It is an object of the present invention to provide a methodology for encoding, simultaneously, product ions originating from multiple parent ions.
It is another object of the present invention to provide one or more multiplexed tandem mass spectrometric methods more efficiently from both a cost and time perspective, as compared to analogous serial methods of the prior art.
It is another object of the present invention to provide a method for direct encoding of multiple parent ion abundances, thereby avoiding the inherent non-linearity between collision energies and product ion abundances of the sort which accompany the two-dimensional methods of the prior art.
It is a further object of the present invention to provide multiplexed or multiplexed mass spectrometric methods without reliance on data base comparison or search capabilities.
Other objects, features, benefits and advantages of the present invention will be apparent from this summary and its descriptions of various embodiments, and will be readily apparent to those skilled in the art having knowledge of mass spectrometric methods and analyses. Such objects, features, benefits and advantages will be apparent from the above as taken in conjunction with the accompanied examples, data, figures and all reasonable inferences to be drawn therefrom, alone or with consideration of the references incorporated herein.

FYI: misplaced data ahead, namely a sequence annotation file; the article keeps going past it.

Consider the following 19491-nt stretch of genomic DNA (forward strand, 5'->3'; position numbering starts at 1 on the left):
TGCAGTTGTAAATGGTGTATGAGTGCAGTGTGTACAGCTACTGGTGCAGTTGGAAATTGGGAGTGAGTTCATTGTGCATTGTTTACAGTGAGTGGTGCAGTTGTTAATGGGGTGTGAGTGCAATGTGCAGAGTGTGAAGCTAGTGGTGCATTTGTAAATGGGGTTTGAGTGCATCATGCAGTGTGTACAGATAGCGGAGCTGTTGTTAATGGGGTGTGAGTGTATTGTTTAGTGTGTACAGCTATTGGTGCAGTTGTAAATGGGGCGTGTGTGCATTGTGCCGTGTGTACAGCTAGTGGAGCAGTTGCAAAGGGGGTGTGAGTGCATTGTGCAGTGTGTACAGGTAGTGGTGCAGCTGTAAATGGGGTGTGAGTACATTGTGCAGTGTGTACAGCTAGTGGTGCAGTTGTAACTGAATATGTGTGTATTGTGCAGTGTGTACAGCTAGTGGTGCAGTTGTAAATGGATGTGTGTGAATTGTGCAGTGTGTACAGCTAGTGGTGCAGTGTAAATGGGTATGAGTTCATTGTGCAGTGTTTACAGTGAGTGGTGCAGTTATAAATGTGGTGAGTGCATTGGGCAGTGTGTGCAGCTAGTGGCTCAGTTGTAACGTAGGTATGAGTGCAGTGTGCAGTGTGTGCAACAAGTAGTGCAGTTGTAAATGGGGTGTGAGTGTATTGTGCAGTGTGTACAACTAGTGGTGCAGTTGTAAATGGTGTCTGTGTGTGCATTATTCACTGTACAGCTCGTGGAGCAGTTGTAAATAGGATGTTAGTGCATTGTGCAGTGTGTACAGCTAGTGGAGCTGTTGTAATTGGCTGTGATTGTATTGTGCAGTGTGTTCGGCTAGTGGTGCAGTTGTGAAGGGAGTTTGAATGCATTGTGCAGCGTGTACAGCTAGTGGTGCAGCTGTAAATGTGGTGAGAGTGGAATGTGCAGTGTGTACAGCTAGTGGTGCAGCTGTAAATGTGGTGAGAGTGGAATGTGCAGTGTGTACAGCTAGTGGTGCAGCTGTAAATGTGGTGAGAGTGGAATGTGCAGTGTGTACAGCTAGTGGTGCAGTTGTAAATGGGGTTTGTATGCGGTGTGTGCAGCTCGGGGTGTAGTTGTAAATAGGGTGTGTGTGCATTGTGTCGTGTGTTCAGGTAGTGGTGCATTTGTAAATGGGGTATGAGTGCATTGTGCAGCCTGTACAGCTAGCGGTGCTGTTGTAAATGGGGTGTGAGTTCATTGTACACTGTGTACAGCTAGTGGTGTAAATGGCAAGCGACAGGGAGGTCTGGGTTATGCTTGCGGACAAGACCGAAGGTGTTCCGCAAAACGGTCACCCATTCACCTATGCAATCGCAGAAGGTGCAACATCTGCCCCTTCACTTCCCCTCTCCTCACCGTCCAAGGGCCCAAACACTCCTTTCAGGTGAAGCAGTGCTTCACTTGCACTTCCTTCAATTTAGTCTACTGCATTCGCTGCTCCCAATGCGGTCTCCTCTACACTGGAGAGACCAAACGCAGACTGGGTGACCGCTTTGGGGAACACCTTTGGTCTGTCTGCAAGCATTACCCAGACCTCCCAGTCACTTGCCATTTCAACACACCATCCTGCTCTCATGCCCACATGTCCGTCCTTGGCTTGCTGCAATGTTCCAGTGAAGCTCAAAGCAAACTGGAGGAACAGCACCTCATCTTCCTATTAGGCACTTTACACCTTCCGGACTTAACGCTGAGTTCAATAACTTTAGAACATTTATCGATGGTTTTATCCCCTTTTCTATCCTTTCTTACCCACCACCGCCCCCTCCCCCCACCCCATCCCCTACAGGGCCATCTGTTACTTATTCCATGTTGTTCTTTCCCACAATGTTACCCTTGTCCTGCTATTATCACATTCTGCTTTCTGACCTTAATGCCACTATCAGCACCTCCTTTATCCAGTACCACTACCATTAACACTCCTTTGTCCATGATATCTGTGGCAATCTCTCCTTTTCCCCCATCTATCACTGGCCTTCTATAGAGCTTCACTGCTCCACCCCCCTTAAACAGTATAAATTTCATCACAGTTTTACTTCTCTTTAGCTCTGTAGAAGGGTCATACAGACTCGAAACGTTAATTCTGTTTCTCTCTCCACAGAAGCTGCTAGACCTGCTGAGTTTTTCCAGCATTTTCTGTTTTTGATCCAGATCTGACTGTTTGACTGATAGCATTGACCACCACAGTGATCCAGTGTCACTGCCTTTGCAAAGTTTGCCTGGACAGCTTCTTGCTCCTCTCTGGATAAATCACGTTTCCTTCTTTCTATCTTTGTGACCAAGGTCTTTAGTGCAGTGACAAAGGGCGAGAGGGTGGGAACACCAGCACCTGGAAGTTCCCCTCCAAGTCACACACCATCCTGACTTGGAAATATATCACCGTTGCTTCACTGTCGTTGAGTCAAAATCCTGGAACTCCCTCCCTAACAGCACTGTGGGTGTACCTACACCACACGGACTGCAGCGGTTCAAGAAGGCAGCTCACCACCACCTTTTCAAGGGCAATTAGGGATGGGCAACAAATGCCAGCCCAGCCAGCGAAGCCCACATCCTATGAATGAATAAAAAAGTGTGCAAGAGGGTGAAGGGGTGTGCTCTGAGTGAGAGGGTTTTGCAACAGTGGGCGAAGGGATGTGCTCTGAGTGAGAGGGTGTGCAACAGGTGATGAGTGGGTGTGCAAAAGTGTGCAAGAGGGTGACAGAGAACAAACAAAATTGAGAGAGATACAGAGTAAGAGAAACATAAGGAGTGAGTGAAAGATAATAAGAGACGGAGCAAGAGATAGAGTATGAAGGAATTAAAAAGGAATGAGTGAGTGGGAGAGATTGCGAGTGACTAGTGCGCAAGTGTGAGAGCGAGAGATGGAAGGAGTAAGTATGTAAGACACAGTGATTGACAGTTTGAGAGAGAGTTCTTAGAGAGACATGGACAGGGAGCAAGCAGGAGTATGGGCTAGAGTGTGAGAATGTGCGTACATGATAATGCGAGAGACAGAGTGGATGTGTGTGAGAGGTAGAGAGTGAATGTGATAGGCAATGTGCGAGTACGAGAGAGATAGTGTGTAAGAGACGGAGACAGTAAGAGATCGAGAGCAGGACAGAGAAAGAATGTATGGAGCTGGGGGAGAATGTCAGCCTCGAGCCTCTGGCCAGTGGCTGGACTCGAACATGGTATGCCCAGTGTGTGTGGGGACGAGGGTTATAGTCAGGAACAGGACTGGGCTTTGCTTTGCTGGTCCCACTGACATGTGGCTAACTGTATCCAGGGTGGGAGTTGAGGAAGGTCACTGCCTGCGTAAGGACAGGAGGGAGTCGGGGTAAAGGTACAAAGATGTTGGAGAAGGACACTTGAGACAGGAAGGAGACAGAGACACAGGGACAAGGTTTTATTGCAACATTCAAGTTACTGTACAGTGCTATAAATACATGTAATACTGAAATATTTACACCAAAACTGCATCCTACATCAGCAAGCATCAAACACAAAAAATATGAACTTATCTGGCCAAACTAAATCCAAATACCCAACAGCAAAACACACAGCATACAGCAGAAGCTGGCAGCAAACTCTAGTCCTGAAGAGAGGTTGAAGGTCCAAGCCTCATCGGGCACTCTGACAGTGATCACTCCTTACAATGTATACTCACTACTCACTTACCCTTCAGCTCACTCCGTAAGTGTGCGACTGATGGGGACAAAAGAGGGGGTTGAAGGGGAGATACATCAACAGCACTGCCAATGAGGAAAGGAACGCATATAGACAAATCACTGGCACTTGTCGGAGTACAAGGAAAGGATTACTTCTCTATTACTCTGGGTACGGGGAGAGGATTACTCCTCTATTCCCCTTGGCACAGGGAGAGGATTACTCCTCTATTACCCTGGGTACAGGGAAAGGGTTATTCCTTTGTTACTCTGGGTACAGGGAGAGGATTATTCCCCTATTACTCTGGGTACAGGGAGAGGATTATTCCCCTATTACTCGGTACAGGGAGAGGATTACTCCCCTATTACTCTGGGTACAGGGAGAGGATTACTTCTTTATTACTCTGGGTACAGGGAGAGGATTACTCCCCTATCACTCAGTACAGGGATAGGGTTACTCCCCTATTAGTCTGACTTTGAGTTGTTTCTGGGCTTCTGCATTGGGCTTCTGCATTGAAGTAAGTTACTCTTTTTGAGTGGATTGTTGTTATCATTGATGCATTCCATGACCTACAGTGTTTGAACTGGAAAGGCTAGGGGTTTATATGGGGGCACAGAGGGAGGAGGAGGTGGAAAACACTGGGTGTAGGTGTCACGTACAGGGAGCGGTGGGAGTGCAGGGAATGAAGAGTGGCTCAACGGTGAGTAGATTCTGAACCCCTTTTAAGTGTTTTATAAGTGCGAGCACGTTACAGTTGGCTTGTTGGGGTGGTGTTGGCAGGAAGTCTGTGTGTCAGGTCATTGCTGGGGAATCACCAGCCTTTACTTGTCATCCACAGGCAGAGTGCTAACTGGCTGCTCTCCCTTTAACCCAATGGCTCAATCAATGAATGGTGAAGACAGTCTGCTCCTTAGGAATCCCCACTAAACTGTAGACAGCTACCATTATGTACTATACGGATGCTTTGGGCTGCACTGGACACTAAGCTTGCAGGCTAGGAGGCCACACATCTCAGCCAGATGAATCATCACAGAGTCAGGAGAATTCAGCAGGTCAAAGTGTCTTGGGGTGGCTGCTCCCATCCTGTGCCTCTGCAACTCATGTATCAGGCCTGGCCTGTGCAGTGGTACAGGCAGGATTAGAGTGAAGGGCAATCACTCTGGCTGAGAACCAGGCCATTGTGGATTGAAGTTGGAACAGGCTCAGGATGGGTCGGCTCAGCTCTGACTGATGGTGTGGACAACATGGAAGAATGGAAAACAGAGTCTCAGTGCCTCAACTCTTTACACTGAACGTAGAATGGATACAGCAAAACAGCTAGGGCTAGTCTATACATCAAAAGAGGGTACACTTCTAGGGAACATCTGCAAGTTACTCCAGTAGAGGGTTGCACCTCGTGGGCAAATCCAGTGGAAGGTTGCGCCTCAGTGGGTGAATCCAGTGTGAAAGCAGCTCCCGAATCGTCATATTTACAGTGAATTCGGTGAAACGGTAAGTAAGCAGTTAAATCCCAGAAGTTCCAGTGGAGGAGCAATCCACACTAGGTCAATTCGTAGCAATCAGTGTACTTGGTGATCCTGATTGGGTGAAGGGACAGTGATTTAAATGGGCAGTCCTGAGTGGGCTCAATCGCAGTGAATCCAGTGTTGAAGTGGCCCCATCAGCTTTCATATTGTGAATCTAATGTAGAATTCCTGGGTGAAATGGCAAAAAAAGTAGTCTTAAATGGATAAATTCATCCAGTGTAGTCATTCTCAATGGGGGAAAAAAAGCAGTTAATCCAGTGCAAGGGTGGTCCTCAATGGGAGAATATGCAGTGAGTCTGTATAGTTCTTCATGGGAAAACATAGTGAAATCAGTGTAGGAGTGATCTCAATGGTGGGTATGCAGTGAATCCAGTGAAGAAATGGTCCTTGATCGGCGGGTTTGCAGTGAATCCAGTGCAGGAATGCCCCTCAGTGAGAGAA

Accordingly, the present invention can be directed to a method for multiplexed tandem mass spectrometry. Such a method comprises (1) providing first spectra comprising a spectrum of a plurality of compound parent ions, and a spectrum of at least one product ion of each parent ion, the first spectra acquired under a first set of ion trapping conditions; (2) providing secondspectra comprising a spectrum of a plurality of compound parent ions, and a spectrum of at least one product ion of each parent ion, the second spectra acquired under a second set of ion trapping conditions; (3) determining the fractional change in each parent ion accumulated over the first and second spectra; and (4) applying the fractional change to at least one of the product ions in the first and second product ion spectra, to determine product ions for each parent ion.
Trapping conditions can be selected from conditions which would be known to those skilled in the art made aware of this invention, and can include conditions selected from at least one of rf voltage applied to a ring electrode during accumulation, and a predetermined low m/z cut off. The spectra can be acquired over different applied rf voltages, or such cut off values, as expressed by relationships defined more fully, below. Depending upon factors including the number of compounds to be resolved or the degree of resolution required, such a method can further comprise providing third spectra comprising a spectrum of a plurality of compound parent ions, and a spectrum of at least one product ion for each parent ion, the third spectra acquired under a third set of trapping conditions. Regardless, such a method can further comprise use of a liquid chromatographic separation either for before or after product ion determination.